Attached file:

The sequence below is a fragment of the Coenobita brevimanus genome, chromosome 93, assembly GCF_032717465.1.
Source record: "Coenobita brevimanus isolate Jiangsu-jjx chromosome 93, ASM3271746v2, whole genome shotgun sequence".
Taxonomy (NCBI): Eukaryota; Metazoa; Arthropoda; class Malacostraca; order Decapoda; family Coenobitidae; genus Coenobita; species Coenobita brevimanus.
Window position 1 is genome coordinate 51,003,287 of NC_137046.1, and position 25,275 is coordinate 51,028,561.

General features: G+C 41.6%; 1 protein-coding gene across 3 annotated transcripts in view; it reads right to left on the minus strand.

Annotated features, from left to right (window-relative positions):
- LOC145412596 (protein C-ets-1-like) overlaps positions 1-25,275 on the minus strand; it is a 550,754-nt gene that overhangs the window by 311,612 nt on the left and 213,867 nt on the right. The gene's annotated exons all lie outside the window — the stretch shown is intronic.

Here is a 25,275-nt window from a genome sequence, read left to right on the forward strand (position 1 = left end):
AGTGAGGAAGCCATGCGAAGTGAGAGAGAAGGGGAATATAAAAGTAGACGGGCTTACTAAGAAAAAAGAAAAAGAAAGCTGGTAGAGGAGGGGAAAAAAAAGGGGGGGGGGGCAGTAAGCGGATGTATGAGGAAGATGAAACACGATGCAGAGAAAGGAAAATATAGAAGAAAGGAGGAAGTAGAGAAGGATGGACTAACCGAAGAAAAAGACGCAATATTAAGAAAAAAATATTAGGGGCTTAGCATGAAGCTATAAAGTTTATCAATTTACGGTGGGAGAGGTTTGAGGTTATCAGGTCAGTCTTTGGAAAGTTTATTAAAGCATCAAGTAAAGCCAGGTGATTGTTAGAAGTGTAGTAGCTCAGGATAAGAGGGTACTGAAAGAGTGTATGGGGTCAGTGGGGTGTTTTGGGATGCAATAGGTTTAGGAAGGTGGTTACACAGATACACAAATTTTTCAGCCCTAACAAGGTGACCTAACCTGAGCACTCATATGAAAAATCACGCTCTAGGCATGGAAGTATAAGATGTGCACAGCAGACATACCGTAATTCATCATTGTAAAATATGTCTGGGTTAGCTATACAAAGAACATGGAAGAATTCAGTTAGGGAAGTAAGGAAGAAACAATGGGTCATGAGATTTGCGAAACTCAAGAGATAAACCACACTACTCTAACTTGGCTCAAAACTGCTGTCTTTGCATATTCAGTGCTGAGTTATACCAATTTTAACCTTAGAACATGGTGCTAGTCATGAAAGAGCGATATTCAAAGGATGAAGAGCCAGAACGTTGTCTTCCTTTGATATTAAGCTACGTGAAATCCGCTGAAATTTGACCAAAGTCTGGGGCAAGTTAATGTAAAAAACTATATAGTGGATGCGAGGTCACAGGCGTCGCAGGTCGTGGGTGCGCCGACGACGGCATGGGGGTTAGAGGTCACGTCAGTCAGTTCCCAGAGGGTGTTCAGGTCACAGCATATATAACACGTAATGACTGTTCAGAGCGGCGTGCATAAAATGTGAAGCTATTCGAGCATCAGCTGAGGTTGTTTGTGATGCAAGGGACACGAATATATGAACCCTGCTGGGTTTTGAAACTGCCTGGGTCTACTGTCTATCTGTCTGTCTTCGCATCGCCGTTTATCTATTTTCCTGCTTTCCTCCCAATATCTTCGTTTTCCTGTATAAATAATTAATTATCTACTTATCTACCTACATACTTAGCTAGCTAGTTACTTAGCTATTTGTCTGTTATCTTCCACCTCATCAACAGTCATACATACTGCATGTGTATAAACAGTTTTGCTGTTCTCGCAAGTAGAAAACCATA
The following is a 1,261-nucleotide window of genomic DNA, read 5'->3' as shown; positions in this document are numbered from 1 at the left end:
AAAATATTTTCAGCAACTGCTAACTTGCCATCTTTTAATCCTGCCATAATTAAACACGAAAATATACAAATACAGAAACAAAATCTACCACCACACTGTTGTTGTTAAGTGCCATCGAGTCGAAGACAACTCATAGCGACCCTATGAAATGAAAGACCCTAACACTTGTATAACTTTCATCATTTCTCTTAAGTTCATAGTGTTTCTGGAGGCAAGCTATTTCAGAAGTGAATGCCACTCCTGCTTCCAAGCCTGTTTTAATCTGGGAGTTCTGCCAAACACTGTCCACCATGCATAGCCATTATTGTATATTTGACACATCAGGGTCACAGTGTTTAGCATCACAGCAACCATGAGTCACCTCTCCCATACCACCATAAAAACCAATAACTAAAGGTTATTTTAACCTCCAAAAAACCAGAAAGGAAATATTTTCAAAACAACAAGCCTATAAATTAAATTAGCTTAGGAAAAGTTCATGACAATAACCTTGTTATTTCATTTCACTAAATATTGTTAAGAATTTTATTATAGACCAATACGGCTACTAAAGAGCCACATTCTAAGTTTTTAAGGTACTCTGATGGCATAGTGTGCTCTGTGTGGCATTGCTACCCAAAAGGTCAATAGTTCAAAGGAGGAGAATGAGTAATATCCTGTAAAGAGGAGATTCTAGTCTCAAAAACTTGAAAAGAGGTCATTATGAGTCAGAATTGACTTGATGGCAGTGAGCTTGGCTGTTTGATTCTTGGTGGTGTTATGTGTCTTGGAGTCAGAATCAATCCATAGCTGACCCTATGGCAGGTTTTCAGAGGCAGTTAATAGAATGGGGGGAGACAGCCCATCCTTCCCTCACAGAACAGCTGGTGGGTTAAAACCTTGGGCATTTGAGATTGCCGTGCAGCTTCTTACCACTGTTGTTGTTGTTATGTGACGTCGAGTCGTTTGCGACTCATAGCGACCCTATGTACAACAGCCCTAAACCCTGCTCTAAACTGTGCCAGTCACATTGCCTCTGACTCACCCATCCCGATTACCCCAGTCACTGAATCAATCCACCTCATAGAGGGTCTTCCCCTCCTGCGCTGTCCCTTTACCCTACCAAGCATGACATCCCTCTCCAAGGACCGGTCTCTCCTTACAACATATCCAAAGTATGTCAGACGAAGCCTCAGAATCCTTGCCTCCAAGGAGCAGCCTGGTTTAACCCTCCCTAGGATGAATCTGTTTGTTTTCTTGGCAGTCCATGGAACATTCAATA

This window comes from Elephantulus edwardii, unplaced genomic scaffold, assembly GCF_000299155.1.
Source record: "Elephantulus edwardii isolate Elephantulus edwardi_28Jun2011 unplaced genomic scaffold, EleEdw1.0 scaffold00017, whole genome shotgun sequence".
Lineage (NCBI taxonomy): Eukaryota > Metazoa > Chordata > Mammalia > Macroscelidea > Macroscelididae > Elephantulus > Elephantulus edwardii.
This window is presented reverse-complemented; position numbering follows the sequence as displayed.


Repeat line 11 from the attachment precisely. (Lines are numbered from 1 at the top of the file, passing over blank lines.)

AAAATATTTTCAGCAACTGCTAACTTGCCATCTTTTAATCCTGCCATAATTAAACACGAAAATATACAAATACAGAAACAAAATCTACCACCACACTGTTGTTGTTAAGTGCCATCGAGTCGAAGACAACTCATAGCGACCCTATGAAATGAAAGACCCTAACACTTGTATAACTTTCATCATTTCTCTTAAGTTCATAGTGTTTCTGGAGGCAAGCTATTTCAGAAGTGAATGCCACTCCTGCTTCCAAGCCTGTTTTAATCTGGGAGTTCTGCCAAACACTGTCCACCATGCATAGCCATTATTGTATATTTGACACATCAGGGTCACAGTGTTTAGCATCACAGCAACCATGAGTCACCTCTCCCATACCACCATAAAAACCAATAACTAAAGGTTATTTTAACCTCCAAAAAACCAGAAAGGAAATATTTTCAAAACAACAAGCCTATAAATTAAATTAGCTTAGGAAAAGTTCATGACAATAACCTTGTTATTTCATTTCACTAAATATTGTTAAGAATTTTATTATAGACCAATACGGCTACTAAAGAGCCACATTCTAAGTTTTTAAGGTACTCTGATGGCATAGTGTGCTCTGTGTGGCATTGCTACCCAAAAGGTCAATAGTTCAAAGGAGGAGAATGAGTAATATCCTGTAAAGAGGAGATTCTAGTCTCAAAAACTTGAAAAGAGGTCATTATGAGTCAGAATTGACTTGATGGCAGTGAGCTTGGCTGTTTGATTCTTGGTGGTGTTATGTGTCTTGGAGTCAGAATCAATCCATAGCTGACCCTATGGCAGGTTTTCAGAGGCAGTTAATAGAATGGGGGGAGACAGCCCATCCTTCCCTCACAGAACAGCTGGTGGGTTAAAACCTTGGGCATTTGAGATTGCCGTGCAGCTTCTTACCACTGTTGTTGTTGTTATGTGACGTCGAGTCGTTTGCGACTCATAGCGACCCTATGTACAACAGCCCTAAACCCTGCTCTAAACTGTGCCAGTCACATTGCCTCTGACTCACCCATCCCGATTACCCCAGTCACTGAATCAATCCACCTCATAGAGGGTCTTCCCCTCCTGCGCTGTCCCTTTACCCTACCAAGCATGACATCCCTCTCCAAGGACCGGTCTCTCCTTACAACATATCCAAAGTATGTCAGACGAAGCCTCAGAATCCTTGCCTCCAAGGAGCAGCCTGGTTTAACCCTCCCTAGGATGAATCTGTTTGTTTTCTTGGCAGTCCATGGAACATTCAATA